Indonesian authorities say engine failure likely doomed the military transport plane that crashed into a residential neighborhood on the island of Sumatra this week, killing at least 141 people.
Air force officials said Thursday initial findings indicate a propeller malfunctioned and that the Hercules C-130 failed to gain enough speed shortly after taking off from an air base in the town of Medan.
Eyewitnesses reported seeing the 51-year-old plane emitting smoke and flames as it made a sharp turn to the right, apparently in an attempt to return to the airport before crashing Tuesday.
The plane slammed into two houses and a hotel, exploding in a ball of flames and causing widespread damage. Authorities prepared Thursday to call off the rescue effort, after no bodies were found over the previous day.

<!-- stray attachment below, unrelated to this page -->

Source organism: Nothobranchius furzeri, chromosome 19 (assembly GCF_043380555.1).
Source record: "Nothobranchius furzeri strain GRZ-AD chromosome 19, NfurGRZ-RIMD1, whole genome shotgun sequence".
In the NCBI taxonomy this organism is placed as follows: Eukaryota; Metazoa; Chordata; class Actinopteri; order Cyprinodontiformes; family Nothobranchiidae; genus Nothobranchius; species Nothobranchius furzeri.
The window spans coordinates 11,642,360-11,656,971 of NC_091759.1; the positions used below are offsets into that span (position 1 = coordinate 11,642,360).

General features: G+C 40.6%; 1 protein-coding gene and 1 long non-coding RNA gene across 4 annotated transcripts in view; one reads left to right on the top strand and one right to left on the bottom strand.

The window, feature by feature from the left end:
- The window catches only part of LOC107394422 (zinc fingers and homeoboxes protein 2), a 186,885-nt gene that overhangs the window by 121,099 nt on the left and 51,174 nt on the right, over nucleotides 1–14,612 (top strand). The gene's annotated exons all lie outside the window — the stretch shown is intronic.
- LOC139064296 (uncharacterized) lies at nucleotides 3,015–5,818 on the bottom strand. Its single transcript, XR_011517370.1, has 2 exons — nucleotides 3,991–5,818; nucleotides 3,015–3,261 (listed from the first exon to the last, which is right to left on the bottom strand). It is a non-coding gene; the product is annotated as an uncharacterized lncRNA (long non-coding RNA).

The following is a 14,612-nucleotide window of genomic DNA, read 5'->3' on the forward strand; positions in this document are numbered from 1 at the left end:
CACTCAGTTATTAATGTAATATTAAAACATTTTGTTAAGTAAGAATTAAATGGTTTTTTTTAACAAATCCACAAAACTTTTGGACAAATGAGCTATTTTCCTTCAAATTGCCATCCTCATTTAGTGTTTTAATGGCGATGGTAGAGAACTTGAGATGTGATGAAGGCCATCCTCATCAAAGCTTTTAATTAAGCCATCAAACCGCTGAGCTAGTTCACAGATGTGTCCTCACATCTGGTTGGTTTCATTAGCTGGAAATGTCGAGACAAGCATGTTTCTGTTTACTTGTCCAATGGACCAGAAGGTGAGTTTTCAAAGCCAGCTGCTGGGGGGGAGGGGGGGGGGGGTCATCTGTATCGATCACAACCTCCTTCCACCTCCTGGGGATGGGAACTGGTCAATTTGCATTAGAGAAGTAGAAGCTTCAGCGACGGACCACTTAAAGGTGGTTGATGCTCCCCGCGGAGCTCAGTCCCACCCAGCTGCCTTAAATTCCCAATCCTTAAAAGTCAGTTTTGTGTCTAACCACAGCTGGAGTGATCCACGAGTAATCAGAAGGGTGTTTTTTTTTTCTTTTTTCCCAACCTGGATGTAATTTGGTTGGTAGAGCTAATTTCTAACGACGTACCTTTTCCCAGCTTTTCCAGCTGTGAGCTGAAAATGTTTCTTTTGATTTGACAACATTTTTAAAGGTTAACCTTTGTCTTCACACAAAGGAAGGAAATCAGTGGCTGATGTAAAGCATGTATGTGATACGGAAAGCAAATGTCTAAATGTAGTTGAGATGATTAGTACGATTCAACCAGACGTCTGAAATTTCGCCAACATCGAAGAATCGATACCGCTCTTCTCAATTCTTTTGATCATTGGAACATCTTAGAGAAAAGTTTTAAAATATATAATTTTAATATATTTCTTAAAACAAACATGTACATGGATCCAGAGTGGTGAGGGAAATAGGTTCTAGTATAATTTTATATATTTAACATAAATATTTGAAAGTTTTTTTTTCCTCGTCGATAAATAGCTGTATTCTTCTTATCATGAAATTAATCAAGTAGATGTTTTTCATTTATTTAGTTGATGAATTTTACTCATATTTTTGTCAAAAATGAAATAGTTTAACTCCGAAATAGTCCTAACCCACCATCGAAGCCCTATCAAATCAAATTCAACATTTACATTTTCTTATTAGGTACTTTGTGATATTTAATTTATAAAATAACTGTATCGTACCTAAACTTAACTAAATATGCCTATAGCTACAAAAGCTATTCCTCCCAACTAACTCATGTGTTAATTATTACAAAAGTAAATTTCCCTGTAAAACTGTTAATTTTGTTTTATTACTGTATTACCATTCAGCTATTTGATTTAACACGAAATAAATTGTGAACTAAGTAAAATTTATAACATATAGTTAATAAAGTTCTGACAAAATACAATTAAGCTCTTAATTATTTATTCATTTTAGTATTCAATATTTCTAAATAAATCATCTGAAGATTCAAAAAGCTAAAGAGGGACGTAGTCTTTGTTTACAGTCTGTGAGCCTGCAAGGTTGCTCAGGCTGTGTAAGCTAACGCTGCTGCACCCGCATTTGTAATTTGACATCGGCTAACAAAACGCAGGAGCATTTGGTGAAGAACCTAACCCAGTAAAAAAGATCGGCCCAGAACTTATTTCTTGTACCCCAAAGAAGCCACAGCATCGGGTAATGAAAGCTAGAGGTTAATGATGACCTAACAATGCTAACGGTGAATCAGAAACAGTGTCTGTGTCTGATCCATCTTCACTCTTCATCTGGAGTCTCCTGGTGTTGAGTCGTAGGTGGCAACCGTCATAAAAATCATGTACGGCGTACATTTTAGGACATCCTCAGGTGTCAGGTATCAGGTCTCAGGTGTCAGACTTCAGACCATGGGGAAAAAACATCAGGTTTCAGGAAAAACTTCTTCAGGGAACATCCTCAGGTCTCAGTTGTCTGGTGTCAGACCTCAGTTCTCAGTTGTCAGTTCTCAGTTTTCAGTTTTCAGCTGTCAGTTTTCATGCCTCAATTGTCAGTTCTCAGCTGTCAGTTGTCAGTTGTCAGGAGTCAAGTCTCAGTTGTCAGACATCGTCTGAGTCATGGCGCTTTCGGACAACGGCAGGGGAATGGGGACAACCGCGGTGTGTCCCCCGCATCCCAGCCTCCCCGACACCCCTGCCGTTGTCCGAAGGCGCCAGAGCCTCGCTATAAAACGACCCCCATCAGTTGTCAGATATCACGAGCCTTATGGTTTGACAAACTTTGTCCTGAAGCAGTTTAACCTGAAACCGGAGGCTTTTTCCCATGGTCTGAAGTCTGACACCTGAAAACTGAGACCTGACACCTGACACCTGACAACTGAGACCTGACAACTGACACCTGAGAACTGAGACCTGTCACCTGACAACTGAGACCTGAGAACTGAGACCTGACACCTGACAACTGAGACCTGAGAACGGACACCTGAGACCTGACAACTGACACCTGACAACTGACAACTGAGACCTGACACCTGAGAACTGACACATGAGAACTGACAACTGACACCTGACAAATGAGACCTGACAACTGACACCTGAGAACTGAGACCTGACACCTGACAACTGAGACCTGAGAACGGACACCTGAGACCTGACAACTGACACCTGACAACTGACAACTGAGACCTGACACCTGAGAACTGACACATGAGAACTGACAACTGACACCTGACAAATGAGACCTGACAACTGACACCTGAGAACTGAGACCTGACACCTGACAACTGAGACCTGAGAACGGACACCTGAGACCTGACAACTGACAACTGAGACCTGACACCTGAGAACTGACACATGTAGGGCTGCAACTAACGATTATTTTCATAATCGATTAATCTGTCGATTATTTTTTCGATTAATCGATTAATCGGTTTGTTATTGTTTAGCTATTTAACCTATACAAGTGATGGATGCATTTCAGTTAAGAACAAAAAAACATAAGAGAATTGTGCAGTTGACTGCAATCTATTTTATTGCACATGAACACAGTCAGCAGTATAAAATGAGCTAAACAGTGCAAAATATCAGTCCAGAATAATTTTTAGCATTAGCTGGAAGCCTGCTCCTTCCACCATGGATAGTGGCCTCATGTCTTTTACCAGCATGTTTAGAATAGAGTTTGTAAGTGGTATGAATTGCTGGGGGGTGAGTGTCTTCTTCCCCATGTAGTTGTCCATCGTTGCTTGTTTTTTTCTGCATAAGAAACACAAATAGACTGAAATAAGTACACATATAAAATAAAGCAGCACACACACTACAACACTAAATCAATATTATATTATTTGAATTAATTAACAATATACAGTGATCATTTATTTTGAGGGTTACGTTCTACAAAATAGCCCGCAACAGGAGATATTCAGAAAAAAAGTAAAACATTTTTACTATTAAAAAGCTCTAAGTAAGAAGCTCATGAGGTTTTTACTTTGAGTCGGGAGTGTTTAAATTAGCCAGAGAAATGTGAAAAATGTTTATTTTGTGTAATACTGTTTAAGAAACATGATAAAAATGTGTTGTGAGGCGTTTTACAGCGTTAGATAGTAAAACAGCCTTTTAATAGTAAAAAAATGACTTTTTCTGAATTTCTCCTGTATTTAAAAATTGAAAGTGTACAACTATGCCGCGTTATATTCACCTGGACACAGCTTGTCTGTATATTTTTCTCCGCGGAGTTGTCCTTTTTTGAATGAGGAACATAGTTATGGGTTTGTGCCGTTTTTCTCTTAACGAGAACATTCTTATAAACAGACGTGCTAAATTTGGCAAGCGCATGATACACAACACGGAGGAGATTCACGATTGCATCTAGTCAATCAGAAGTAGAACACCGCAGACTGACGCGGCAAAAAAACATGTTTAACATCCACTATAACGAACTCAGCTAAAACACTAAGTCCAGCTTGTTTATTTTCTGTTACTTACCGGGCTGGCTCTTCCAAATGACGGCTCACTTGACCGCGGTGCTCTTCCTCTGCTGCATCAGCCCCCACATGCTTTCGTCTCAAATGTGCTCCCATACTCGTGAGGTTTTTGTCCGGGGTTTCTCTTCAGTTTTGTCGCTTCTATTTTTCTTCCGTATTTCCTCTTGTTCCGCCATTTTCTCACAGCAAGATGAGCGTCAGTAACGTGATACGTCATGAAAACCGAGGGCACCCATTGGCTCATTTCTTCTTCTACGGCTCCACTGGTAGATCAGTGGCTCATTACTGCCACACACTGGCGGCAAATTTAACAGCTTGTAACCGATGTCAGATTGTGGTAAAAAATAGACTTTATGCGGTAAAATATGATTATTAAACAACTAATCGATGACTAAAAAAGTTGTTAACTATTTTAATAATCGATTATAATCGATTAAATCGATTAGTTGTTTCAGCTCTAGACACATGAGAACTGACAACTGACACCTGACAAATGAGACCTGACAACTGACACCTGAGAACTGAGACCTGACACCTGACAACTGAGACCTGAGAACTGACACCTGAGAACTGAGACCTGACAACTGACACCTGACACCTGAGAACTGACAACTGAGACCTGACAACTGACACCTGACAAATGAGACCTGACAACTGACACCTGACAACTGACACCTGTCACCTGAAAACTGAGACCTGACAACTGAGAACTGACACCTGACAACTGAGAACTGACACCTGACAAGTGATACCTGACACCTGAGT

Officials say 122 people were on the plane - a significantly larger number than originally reported by Indonesia's military. Most of the passengers were military personnel and their families.
Some families of the victims have said the passengers paid the military to get on the flight. Military officials have denied the claim, but have said they will investigate if rules were broken.
The accident raised fresh concerns about the country's military aviation standards. It is the sixth deadly crash involving an Indonesian air force plane in the last decade, according to the Aviation Safety Network.
Indonesian President Joko Widodo on Wednesday promised a full investigation and a review of the country's aging defense equipment.